Integrating the enterprise

April 2010 Integrated Solutions

Hi-Tech Security Solutions asked Honeywell’s James Somerville-Smith about security in the enterprise.

1. Is security in the enterprise impacting traditionally non-security functions, such as HR, IT or finance? What effect is it having on these designations?

* Security systems are increasingly linking to a company’s business systems to maximise security at all times.

* Access control systems can also be extended to include time and attendance functionality, and also link to payroll systems. In this respect, security can have an effect on compliance with working time regulations and other HR related activities.

* In retail, traditionally non-security related functions, such as merchandising, are taking advantage of security systems in their use of video analytics and people counting for customer monitoring.

* Systems like these take out a lot of human error, especially in repetitive processes where mistakes are more likely. As a result, a company’s security is increased substantially covering both assets and confidential information.

2. Have security managers realised their need to serve the business?

* Security should be aligned with organisational goals, adding value to business processes, as opposed to being viewed as a cost in just protecting against loss.

* As with all disciplines, there are security managers with a full range of skill levels and capabilities.

* However, it is true to say that the best security managers see themselves positioned at the heart of the business and understand the commercial needs that are to be satisfied.

* Many managers think of security investment in business terms and will include return on investment (ROI) calculations as part of their business cases.

3. Where are the drivers of change in the security function coming from in business?

* The economy, highlighting the focus on cost management.

* The constant drive in all businesses to maximise productivity.

* The increasing focus in all companies to think of all investment in commercial terms – almost all business investment these days needs to show ROI.

* Increasing legislation that requires companies to ensure the safety of all employees at all times.

4. Has the security function migrated, or is it in the process of migrating to board level?

* Those organisations that form a security strategy that is aligned with company objectives tend to be the ones where the function has evolved beyond the traditional role of security.

* The situation depends greatly on the sector or even the individual company. For sectors where security is key to the operation of the business (eg, banking and finance, retail), security is already at board level. Other sectors and companies will follow as it becomes an increasing priority in their enterprises.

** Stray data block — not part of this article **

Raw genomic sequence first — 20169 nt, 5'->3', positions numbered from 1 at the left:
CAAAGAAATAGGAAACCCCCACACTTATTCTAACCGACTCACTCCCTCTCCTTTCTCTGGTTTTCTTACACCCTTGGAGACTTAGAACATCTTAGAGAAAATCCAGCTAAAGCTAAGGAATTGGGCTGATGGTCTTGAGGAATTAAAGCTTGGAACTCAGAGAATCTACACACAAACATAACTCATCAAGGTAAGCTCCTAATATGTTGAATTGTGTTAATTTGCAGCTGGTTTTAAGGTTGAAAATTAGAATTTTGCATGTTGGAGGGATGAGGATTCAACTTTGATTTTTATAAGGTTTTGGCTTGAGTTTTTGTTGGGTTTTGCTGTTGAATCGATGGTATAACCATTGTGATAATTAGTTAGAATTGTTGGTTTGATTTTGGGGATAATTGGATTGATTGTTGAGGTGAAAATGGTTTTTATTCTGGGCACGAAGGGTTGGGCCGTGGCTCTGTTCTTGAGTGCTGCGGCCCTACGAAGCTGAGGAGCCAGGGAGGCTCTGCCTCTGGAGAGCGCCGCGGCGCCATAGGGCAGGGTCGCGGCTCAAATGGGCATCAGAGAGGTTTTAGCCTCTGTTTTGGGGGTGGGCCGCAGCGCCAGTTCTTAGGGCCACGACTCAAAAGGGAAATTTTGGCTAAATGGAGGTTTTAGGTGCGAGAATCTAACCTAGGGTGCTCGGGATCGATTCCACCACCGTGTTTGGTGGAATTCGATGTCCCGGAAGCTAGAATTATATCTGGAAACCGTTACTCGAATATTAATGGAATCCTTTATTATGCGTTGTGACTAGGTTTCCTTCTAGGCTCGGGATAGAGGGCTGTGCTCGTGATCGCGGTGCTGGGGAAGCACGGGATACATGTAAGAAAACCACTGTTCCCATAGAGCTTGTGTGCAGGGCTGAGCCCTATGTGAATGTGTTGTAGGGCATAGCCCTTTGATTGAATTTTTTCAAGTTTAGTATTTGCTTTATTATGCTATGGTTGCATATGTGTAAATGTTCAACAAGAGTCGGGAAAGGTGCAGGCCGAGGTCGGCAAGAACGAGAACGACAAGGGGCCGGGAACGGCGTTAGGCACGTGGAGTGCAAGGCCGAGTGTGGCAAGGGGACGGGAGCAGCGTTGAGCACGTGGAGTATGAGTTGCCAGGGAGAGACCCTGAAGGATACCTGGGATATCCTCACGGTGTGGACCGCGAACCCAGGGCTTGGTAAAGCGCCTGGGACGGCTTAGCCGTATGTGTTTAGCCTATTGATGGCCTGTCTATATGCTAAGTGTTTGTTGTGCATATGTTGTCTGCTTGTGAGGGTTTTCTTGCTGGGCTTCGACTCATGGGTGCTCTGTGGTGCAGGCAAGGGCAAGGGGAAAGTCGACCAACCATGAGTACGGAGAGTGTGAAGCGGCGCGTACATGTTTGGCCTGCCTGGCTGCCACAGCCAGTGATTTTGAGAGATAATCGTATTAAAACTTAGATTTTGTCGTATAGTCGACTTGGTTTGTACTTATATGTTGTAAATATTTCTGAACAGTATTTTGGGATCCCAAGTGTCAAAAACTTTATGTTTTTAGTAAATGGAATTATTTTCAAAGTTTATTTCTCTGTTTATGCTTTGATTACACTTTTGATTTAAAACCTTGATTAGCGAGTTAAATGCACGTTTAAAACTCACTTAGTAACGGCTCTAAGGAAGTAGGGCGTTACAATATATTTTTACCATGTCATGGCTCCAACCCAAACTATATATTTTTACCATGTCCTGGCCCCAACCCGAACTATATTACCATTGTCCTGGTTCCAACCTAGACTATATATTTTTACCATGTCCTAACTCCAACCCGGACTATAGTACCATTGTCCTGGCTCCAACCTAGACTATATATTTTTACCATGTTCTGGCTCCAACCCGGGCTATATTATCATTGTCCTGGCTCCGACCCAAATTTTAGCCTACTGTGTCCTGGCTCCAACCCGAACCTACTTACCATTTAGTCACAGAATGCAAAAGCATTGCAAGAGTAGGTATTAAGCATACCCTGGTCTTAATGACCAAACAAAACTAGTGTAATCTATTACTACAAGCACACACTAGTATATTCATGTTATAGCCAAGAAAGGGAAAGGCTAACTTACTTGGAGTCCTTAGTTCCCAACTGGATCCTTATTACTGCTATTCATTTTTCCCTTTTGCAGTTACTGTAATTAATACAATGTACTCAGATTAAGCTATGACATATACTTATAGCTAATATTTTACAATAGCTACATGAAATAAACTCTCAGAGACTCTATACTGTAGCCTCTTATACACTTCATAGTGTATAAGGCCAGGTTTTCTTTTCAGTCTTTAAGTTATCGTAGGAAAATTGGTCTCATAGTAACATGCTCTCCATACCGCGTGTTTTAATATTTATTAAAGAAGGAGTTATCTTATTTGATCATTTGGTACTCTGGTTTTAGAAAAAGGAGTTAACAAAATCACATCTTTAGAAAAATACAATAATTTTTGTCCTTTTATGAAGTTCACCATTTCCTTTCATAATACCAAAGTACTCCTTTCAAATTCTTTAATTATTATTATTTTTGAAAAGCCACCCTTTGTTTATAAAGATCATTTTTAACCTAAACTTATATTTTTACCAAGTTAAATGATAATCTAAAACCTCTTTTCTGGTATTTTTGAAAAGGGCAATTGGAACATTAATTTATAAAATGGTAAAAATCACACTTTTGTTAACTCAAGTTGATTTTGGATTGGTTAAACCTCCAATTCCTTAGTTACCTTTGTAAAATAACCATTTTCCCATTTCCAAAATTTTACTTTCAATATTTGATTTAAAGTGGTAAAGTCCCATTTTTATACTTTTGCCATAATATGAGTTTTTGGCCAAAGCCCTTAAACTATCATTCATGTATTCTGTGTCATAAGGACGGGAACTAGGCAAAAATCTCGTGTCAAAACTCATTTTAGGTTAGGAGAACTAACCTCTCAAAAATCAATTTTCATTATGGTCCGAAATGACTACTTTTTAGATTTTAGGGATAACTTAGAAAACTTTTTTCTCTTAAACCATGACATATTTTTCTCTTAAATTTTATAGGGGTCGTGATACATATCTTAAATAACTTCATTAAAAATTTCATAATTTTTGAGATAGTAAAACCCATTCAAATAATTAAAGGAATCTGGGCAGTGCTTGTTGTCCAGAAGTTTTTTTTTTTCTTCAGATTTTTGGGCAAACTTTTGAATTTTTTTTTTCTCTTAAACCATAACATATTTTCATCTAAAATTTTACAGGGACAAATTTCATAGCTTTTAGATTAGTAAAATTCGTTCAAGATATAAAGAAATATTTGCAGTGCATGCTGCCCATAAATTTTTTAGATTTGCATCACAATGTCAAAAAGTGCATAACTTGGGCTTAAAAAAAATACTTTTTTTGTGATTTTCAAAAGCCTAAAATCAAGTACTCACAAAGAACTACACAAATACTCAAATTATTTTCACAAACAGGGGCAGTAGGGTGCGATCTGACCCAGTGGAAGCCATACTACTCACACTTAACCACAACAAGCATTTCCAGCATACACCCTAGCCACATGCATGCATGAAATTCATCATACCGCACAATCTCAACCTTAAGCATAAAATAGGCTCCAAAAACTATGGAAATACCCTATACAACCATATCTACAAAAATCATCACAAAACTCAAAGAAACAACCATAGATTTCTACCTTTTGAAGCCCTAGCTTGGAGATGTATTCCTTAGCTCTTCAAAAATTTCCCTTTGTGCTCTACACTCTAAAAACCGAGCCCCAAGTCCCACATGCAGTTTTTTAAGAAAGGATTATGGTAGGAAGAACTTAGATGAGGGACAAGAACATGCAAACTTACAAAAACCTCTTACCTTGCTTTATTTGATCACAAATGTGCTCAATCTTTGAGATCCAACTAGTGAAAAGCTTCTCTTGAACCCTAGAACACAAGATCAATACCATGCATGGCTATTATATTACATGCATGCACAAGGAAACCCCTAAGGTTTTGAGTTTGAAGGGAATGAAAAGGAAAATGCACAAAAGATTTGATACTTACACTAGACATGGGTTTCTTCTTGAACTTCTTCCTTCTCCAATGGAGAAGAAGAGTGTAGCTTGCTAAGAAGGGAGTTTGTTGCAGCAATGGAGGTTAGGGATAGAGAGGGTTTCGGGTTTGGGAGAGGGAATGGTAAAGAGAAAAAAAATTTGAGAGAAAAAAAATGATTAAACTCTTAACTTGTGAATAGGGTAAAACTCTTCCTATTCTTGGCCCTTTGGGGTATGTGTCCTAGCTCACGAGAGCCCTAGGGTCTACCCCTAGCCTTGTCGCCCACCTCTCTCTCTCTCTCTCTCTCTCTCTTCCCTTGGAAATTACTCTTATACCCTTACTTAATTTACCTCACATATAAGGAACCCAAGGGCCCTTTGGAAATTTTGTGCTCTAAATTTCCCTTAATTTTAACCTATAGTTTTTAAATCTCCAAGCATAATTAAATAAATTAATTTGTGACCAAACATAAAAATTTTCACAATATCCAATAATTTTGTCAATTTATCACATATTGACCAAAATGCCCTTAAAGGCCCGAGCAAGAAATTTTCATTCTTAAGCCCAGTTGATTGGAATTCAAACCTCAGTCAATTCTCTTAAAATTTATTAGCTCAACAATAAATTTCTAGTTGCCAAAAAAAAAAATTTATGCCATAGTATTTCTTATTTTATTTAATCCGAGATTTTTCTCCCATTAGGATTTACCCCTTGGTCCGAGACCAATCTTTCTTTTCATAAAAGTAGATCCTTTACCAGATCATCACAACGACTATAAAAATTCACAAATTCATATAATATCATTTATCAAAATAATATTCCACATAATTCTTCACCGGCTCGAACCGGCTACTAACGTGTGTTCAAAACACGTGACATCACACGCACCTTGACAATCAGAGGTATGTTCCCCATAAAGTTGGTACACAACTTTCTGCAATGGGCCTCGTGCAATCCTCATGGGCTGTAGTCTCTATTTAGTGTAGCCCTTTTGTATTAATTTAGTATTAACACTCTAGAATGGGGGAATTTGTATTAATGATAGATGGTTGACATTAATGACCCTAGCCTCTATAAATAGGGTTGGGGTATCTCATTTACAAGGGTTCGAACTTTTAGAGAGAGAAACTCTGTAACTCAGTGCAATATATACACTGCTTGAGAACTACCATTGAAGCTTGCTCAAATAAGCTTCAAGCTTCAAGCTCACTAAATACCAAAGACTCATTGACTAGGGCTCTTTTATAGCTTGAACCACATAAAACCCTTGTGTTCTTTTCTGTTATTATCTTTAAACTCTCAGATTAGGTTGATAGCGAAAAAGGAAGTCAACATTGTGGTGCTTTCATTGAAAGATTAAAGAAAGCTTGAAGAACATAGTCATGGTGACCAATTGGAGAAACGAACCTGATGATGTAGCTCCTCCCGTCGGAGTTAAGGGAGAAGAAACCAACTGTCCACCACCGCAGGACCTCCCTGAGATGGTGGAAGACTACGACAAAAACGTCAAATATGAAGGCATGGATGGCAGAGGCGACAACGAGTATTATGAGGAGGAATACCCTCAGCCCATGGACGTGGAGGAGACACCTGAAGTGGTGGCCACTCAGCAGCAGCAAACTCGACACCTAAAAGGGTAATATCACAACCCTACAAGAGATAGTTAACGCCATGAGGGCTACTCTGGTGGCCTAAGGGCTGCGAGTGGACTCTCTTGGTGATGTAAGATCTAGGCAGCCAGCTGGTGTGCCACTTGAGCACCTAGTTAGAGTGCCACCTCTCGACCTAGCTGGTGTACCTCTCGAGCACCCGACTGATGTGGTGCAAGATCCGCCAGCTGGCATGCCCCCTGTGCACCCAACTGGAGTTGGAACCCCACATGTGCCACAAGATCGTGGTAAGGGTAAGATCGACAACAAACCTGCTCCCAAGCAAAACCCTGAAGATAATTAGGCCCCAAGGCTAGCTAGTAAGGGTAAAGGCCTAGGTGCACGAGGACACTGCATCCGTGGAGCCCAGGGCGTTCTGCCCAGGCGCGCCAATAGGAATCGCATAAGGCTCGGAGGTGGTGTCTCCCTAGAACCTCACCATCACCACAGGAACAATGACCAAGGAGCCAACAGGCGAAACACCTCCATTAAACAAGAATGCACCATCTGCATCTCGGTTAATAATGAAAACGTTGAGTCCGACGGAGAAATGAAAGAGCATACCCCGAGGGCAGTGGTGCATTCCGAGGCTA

5. What about the alternative? Are other functions, such as risk management evolving to integrate security functions, leaving traditional security officers with shrinking empires?

* This very much depends on the attitude of security officers. The word ‘traditional’ is very important in this question as yes, ‘traditional’ security officers will be left behind as other functions carry the burden of ensuring security. However, there are many examples of security functions that have flourished as a result of security officers thinking commercially and using technology to enhance their capabilities and reliability. It is about the attitude of security officers and their ability to adapt to the evolving needs of the company.

6. What should security managers and personnel do to ensure they are an integral part of their corporations going forward?

* Security managers should demonstrate how the strategy supports and contributes to company processes and goals.

* They should also emphasise how security can tackle the risks which may prevent the achievement of those goals and ensure that they think in commercial terms at all times, and in terms of ROI.

7. How should the security function expand to become an integral function of the enterprise instead of a shrinking department?

* The security strategy should have the buy in from all levels within an organisation and should demonstrate how it adds value and contributes to business processes.

* Embrace technology as an enabler and not as a threat.

* Technology should be regarded as a tool that helps to increase levels of security cost effectively, and to reduce shrinkage.

For more information contact Honeywell Systems Group, +44 1928 754023, [email protected], www.honeywell.com





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